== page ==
Due to physical changes within the tissue during the ablation process, the size of the lesion created may be limited. For example, the concentration of heat adjacent to wires often causes the local tissue to desiccate, thereby reducing its electrical conductivity. As the tissue conductivity decreases, the impedance to current passing from the electrode to the tissue increases so that more voltage must be supplied to the electrodes to affect the surrounding, more distant tissue. The tissue temperature proximate to the electrode may approach 100° C., so that water within the tissue boils to become water vapor. As this desiccation and/or vaporization process continues, the impedance of the local tissue may rise to the point where a therapeutic level of current can no longer pass through the local tissue into the surrounding tissue.
Thus, the rapid fall-off in current density may limit the volume of tissue that can be treated by the wire electrodes. As such, depending upon the rate of heating and the size of the wire electrodes, existing ablation devices may not be able to create lesions that are relatively large in size. Longer wire electrodes and/or larger arrays have been suggested for creating larger lesions. The effectiveness of such devices, however, may be limited by the desiccation and/or vaporization process discussed previously. While wire electrodes can be deployed, activated, retracted, and repositioned sequentially to treat multiple locations within a tissue region, such an approach may increase the length of time of a procedure, and precise positioning to ensure that an entire tissue region is treated may be difficult to accomplish.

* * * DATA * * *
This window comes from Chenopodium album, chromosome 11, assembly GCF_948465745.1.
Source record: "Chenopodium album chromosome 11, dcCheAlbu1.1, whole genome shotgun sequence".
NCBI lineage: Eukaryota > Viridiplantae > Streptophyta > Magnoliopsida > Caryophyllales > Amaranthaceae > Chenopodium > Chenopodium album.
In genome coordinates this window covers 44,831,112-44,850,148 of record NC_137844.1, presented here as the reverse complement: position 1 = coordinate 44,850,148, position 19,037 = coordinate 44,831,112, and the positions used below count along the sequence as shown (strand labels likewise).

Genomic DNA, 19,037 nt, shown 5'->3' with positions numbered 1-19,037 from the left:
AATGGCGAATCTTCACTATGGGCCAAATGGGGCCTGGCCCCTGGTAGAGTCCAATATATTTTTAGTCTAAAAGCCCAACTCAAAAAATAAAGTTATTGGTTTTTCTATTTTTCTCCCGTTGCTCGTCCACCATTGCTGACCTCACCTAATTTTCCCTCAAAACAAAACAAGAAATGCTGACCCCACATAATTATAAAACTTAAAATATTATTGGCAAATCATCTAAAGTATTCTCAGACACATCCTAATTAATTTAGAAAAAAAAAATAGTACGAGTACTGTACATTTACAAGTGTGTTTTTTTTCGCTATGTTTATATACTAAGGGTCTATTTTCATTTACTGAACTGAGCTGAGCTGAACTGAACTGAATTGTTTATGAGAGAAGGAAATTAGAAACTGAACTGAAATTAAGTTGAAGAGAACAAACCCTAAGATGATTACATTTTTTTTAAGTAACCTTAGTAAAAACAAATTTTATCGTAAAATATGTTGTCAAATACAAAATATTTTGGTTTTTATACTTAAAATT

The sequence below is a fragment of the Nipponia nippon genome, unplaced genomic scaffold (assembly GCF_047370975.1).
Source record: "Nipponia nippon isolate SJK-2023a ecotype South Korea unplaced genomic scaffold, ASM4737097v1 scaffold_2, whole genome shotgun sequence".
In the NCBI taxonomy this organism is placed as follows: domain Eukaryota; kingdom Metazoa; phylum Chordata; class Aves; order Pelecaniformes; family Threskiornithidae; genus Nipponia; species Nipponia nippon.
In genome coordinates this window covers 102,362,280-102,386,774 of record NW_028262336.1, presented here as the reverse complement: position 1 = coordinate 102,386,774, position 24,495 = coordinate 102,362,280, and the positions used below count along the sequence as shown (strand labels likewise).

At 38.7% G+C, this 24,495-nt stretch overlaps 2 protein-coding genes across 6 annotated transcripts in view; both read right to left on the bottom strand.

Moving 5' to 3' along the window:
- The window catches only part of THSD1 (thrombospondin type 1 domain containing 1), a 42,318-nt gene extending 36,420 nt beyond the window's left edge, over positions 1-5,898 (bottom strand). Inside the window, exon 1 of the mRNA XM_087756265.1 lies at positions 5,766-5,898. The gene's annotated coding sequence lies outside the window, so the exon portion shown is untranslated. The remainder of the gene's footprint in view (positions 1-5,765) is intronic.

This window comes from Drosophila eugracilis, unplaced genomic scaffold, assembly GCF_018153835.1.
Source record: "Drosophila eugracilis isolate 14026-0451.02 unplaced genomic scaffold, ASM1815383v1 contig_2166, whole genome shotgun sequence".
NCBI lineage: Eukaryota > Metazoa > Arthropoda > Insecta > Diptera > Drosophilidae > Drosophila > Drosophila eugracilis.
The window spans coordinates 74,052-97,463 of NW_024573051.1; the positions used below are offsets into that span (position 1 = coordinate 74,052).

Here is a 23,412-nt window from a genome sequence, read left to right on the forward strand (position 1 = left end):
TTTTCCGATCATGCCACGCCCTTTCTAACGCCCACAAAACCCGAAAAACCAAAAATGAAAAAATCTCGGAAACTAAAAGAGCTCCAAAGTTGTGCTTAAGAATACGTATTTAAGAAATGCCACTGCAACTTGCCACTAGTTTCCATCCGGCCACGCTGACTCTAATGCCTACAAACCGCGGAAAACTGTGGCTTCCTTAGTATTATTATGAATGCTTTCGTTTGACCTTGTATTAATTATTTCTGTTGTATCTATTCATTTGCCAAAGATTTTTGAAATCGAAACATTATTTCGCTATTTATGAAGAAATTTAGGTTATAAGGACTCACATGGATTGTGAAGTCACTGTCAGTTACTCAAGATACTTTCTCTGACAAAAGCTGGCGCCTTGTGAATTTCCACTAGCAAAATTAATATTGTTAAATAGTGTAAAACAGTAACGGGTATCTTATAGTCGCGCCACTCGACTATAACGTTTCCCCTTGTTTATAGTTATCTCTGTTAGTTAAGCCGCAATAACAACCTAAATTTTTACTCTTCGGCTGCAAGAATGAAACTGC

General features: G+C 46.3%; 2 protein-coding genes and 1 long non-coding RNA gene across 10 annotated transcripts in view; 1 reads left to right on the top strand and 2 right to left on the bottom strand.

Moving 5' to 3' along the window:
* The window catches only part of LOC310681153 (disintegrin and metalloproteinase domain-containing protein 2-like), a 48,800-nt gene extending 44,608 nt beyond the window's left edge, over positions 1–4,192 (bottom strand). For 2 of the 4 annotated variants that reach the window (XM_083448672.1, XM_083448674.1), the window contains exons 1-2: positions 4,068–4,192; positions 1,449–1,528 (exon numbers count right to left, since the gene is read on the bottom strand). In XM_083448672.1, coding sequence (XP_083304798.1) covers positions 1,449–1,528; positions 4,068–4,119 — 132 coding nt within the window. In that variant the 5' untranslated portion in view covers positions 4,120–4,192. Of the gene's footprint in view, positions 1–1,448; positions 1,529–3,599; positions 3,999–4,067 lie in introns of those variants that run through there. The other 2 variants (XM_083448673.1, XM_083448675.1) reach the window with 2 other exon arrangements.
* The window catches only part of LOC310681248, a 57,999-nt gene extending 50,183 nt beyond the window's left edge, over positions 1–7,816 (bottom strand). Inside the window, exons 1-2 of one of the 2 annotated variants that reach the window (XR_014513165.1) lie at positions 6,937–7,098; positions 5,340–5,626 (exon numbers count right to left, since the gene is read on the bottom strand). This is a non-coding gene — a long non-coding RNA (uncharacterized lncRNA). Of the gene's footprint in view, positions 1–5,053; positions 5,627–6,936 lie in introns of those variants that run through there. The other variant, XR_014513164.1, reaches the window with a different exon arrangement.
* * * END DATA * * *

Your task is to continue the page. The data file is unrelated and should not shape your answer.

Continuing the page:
Accordingly, improved systems and methods for tissue ablation would be useful.
The present invention is directed to systems and methods for delivering energy to tissue, and more particularly to systems and methods for delivering energy substantially simultaneously to multiple electrode arrays to increase a volume of tissue being treated.
In accordance with a first aspect of the present invention, a system for treating tissue within a tissue region is provided that includes a source of energy, a first ablation device including a plurality of wires coupled to the source of energy, and a second ablation device including a plurality of wires coupled to the source of energy in parallel with the first ablation device, whereby the first and second ablation devices can substantially simultaneously create first and second lesions, respectively, within a tissue region.